Rumors, too, are part of the corporate fabric. In fact, despite our tendency to talk of them pejoratively, they're a kind of viral communication system—and often remarkably accurate (or at least, as you say, semi-accurate). So it's a good idea to pay close attention to them as a way of taking the pulse of your organization. Indeed, because people at the very top can be isolated by virtue of their roles, you might even let your own boss know about the hearsay and anxiety you're picking up. The longer rumors go unchecked, the more they take on a life of their own.
I can relate to your temptation to set the record straight, especially when it comes to big changes that can affect people's lives. As an adviser to CEOs, I have conversations about sensitive topics that can't be discussed with anyone else. While the secrets have far-reaching implications and others may know that I'm privy to them, divulging the information—even to correct false rumors—would damage my ability to serve as a confidant.YOU CARRY a similar burden as a manager. My advice: If someone asks you if a rumor—big or small—is true, be honest about the position you're in. Try something along these lines: "I've been involved in those discussions, and I know it's hard to stay focused with all this uncertainty. But I'm just not free to talk about it." I think that's better than lying about whether you know what's going on. You probably wouldn't be believed anyway, or your denial might just feed the rumor mill.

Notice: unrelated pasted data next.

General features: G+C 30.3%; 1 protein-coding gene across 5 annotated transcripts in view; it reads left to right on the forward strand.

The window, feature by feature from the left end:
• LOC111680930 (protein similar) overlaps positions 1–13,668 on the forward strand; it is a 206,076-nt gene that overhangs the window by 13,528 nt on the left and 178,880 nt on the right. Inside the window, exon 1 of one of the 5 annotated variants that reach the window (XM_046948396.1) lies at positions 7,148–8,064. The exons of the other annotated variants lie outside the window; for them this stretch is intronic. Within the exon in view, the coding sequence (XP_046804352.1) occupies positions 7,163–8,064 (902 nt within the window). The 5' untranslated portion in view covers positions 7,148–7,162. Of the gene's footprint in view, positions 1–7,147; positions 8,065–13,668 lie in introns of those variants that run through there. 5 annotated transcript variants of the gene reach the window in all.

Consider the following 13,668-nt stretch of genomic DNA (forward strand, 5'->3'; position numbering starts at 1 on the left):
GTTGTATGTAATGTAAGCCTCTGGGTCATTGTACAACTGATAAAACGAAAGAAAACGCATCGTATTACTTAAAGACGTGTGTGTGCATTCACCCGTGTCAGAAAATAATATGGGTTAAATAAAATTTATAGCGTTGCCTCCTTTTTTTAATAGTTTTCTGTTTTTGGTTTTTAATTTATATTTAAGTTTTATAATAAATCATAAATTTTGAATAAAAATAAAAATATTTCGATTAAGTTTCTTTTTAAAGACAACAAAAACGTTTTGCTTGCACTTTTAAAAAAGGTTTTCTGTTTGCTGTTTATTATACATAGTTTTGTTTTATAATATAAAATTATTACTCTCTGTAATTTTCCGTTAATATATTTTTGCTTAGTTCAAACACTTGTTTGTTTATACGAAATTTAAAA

It's understandable that those who aren't in the know try to read between the lines of what you say and do. Accept this, monitor what you reveal, and empathize with those who wish they could get inside your head. Kerry J. Sulkowicz, M.D., a psychoanalyst and founder of the Boswell Group, advises executives on psychological aspects of business. Send him questions at email@example.com